We are delighted to bring you our first color we naturally dyed in-house at our cute little shared natural dye studio we just rented in Silver Lake, Los Angeles. Meet, petal.
A luscious, deep pink reminiscent of a just bloomed petal weighed down with droplets of morning dew. The color of enchanted spring sakura blossoms lining streets and covering mountains. The color of flushed cheeks, joyful with exuberance.
Pink asks us to let go of rigidity and pause to see the beauty around. Pink can't be taken too seriously, inviting joy and lightness into our days. A color recently so associated with feminine energy I for years wanted to banish it from my closet, but have recently found power and peace return to me from inviting doses of pink back into my life.
To start, we dyed three pieces petal. Our beloved Paros Sleep Shirt, the versatile Augusta Tank and our socks! We hope you love our first foray into in-house natural dyeing because we love it and hope to bring you so many more styles in petal and more colors throughout the year.
Why do the colors cost more?
We thought long and hard about this. We could have averaged the cost of the colors out over the undyed colorganic® pieces. Ultimately, we decided that in the effort of cost transparency, it was best to charge the difference in cost for naturally dyeing the piece. We also hope this will cause people who have never give a thought to how clothing gets its color to consider the widespread cheapness of chemical dyes. Naturally dyeing costs more financially, but it costs much less socially & environmentally.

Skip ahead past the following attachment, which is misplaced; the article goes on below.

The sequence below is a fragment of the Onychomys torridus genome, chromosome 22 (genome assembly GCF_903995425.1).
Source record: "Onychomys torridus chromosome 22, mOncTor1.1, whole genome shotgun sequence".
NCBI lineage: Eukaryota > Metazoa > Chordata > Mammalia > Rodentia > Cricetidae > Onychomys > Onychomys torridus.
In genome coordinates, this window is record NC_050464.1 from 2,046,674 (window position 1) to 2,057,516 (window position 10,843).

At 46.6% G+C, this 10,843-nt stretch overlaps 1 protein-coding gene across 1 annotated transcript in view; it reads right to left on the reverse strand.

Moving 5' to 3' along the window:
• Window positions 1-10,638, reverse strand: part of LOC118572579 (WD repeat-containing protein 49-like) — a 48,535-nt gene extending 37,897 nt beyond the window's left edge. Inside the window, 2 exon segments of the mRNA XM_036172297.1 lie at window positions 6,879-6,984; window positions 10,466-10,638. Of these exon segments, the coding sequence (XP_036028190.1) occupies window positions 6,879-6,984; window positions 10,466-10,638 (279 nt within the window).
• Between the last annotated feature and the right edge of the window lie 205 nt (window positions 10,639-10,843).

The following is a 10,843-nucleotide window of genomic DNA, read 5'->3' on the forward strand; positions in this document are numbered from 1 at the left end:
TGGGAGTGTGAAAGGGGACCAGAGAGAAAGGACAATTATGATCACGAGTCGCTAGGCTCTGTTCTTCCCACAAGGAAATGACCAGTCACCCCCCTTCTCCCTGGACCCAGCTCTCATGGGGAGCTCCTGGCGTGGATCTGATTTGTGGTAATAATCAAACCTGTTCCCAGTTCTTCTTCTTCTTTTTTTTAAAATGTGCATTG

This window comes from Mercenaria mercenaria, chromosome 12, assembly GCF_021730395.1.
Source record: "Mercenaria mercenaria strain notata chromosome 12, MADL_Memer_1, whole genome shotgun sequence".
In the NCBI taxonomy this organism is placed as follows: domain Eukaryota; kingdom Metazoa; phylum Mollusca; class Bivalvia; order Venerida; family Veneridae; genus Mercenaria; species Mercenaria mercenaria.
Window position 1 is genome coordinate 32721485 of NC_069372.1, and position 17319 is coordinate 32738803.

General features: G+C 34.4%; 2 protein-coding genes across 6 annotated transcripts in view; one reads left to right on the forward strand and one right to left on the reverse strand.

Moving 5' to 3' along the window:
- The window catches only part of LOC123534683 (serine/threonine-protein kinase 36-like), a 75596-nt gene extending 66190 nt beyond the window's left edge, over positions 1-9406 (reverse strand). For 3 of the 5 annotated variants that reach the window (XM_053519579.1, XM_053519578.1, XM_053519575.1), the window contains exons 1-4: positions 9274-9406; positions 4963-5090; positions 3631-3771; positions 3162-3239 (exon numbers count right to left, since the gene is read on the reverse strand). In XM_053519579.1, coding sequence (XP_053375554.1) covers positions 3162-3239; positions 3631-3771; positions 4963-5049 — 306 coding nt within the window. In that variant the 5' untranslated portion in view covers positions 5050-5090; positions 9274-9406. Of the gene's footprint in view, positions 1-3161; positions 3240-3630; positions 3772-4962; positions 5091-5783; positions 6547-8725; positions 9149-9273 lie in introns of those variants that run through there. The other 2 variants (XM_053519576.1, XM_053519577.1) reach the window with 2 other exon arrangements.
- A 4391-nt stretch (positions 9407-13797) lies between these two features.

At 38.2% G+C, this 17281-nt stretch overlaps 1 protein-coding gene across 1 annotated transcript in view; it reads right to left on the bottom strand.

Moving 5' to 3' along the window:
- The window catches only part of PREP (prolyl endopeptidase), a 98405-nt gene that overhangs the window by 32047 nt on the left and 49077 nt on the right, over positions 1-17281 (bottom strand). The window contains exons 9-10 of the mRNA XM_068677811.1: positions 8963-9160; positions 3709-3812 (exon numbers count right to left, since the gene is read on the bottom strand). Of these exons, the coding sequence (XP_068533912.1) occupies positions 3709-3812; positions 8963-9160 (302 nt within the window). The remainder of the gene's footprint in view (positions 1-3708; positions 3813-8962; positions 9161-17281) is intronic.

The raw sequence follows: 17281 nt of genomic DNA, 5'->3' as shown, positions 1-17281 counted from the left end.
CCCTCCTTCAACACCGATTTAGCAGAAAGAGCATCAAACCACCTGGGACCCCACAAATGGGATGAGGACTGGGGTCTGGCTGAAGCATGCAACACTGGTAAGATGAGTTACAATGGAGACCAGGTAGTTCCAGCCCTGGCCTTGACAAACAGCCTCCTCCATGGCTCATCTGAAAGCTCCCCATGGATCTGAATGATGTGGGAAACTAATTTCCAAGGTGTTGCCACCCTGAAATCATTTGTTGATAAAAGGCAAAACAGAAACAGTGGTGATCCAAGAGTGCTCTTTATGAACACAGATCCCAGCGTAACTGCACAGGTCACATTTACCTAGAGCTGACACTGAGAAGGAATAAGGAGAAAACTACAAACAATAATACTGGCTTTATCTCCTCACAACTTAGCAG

Will the color fade over time?
Over time, some, as all dyes — even modern toxic chemical dyes — fade over time, but petal does not fade much in our experience. But we don't call it fading. We call it gorgeously transforming over time. We tested petal for wash fastness and light fastness and we are happy with our results. It's been washed twice, once by hand in our studio and then washed and tumbled dry before we send it to you so all initial bleed is over.
HISTORY OF MADDER
This is our second color with madder, our first was this deep red still available in our Barcelona & Hida styles. Using slightly less madder dramatically shifts the color from red to pink. Let's dive into the history of this rosy root.
"The flower is very small and of a greenish yellow color. The root is cylindrical and fleshy — and of a reddish-yellow color." This is an excerpt from a speech given by scientist William Henry Perkins at the Royal Society of Arts in London on May 8, 1879.
Using madder root to dye fabric is an ancient practice. Madder dyed cloth dating to the 3rd millennium BCE has been discovered in one of the oldest and largest cities of the Indus Valley Civilization, Mohenjo-daro, located in modern-day Pakistan. Madder has also been found in Egyptian tombs dating to 1500 BCE and discovered in a paint-makers shop in the fossilized city of Pompeii.
Madder root trade was once a big business but fell suddenly when a red color was chemically synthesized in 1869.
Our madder root (rubia cordifolia) is grown organically in India. The dye is extracted by drying their pinkish roots and then crushing, pounding and sifting until you achieve a rather fluffy orange-brown powder.